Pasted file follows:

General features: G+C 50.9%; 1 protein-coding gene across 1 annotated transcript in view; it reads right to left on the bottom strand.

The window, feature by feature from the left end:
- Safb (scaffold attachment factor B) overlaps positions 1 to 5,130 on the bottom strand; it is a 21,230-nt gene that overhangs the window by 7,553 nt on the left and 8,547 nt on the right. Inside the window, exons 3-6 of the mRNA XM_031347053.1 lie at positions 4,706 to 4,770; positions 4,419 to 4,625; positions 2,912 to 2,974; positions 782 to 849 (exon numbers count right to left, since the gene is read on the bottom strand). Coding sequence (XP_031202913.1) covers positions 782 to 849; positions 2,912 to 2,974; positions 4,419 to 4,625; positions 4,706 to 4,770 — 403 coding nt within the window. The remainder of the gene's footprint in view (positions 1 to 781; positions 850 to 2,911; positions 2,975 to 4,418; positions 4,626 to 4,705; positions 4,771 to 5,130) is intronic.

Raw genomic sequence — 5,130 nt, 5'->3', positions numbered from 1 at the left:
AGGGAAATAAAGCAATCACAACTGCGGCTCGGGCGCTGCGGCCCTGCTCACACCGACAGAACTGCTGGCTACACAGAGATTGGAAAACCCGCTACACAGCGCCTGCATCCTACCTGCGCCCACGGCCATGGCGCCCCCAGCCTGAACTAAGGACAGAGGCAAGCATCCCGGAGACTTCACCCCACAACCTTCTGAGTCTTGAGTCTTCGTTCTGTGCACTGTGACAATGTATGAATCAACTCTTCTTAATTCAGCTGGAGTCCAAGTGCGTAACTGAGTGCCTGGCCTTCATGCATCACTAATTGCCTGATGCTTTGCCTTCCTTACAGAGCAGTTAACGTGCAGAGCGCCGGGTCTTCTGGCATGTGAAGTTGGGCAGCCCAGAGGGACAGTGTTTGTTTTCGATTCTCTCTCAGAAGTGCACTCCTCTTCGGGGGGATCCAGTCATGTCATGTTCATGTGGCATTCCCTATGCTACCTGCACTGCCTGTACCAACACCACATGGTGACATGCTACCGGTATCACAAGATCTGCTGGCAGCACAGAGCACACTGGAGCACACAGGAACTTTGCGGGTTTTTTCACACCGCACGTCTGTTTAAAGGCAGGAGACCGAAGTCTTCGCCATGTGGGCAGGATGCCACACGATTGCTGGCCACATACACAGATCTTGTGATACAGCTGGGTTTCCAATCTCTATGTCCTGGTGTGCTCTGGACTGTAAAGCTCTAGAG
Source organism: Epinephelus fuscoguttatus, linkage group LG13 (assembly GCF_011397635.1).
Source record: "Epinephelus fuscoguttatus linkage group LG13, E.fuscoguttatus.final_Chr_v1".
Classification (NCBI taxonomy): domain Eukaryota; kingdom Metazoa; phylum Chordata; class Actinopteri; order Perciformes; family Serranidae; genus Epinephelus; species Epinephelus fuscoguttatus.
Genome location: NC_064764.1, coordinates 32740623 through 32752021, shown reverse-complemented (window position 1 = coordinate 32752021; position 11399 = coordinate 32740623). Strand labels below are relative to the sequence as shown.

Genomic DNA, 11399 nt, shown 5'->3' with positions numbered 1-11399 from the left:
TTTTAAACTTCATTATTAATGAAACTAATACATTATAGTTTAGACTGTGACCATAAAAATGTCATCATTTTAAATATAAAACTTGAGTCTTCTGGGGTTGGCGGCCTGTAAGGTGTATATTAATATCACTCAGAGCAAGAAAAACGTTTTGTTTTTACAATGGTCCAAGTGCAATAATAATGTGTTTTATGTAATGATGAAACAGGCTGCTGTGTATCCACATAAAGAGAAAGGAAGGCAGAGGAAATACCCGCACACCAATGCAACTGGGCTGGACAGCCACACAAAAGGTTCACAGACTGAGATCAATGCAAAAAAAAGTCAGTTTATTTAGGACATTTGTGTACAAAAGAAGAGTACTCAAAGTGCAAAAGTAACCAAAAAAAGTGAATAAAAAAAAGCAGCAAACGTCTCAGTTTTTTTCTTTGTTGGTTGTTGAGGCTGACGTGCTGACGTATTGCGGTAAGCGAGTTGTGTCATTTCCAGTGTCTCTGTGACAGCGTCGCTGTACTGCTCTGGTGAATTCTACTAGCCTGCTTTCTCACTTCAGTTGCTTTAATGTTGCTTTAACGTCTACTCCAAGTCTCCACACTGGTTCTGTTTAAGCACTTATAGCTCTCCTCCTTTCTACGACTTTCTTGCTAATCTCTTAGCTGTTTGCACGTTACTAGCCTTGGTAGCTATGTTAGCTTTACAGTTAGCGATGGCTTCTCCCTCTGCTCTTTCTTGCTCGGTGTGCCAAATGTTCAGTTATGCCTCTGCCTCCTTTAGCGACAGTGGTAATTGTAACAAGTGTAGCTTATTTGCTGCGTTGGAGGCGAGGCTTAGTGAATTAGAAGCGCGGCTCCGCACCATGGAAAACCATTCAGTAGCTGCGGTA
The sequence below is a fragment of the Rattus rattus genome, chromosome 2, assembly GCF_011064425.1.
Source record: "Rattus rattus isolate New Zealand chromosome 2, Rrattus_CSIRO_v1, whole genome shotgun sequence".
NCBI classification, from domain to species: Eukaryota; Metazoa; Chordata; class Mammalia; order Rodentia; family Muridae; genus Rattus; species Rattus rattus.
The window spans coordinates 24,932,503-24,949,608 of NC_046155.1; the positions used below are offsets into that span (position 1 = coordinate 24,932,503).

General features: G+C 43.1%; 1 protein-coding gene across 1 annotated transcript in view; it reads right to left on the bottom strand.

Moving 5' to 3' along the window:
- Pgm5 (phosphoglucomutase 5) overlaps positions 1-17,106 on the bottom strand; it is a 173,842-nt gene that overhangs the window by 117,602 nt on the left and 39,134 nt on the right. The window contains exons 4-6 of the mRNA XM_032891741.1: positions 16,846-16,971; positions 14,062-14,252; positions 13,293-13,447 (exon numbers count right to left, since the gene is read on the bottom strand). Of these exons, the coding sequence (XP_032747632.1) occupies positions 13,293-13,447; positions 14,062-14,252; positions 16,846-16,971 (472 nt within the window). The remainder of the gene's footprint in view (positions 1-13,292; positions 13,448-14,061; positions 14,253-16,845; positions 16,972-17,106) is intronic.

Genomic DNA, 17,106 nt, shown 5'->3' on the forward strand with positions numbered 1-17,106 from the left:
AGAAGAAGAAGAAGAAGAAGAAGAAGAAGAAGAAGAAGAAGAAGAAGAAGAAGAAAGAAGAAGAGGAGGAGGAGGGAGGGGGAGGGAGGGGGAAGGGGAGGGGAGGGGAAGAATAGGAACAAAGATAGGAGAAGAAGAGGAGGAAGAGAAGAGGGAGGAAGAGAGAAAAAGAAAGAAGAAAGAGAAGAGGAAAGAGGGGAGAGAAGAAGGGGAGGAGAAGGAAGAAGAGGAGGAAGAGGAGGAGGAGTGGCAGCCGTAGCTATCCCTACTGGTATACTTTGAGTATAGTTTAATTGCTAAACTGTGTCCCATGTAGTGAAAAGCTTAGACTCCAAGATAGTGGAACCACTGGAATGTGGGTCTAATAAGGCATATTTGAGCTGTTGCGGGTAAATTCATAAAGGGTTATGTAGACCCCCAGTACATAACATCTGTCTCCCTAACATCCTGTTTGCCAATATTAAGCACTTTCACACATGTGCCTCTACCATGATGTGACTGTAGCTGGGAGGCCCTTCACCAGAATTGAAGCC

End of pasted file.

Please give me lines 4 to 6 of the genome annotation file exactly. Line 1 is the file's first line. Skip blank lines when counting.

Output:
Raw genomic sequence — 5,130 nt, 5'->3', positions numbered from 1 at the left:
AGGGAAATAAAGCAATCACAACTGCGGCTCGGGCGCTGCGGCCCTGCTCACACCGACAGAACTGCTGGCTACACAGAGATTGGAAAACCCGCTACACAGCGCCTGCATCCTACCTGCGCCCACGGCCATGGCGCCCCCAGCCTGAACTAAGGACAGAGGCAAGCATCCCGGAGACTTCACCCCACAACCTTCTGAGTCTTGAGTCTTCGTTCTGTGCACTGTGACAATGTATGAATCAACTCTTCTTAATTCAGCTGGAGTCCAAGTGCGTAACTGAGTGCCTGGCCTTCATGCATCACTAATTGCCTGATGCTTTGCCTTCCTTACAGAGCAGTTAACGTGCAGAGCGCCGGGTCTTCTGGCATGTGAAGTTGGGCAGCCCAGAGGGACAGTGTTTGTTTTCGATTCTCTCTCAGAAGTGCACTCCTCTTCGGGGGGATCCAGTCATGTCATGTTCATGTGGCATTCCCTATGCTACCTGCACTGCCTGTACCAACACCACATGGTGACATGCTACCGGTATCACAAGATCTGCTGGCAGCACAGAGCACACTGGAGCACACAGGAACTTTGCGGGTTTTTTCACACCGCACGTCTGTTTAAAGGCAGGAGACCGAAGTCTTCGCCATGTGGGCAGGATGCCACACGATTGCTGGCCACATACACAGATCTTGTGATACAGCTGGGTTTCCAATCTCTATGTCCTGGTGTGCTCTGGACTGTAAAGCTCTAGAG
Source organism: Epinephelus fuscoguttatus, linkage group LG13 (assembly GCF_011397635.1).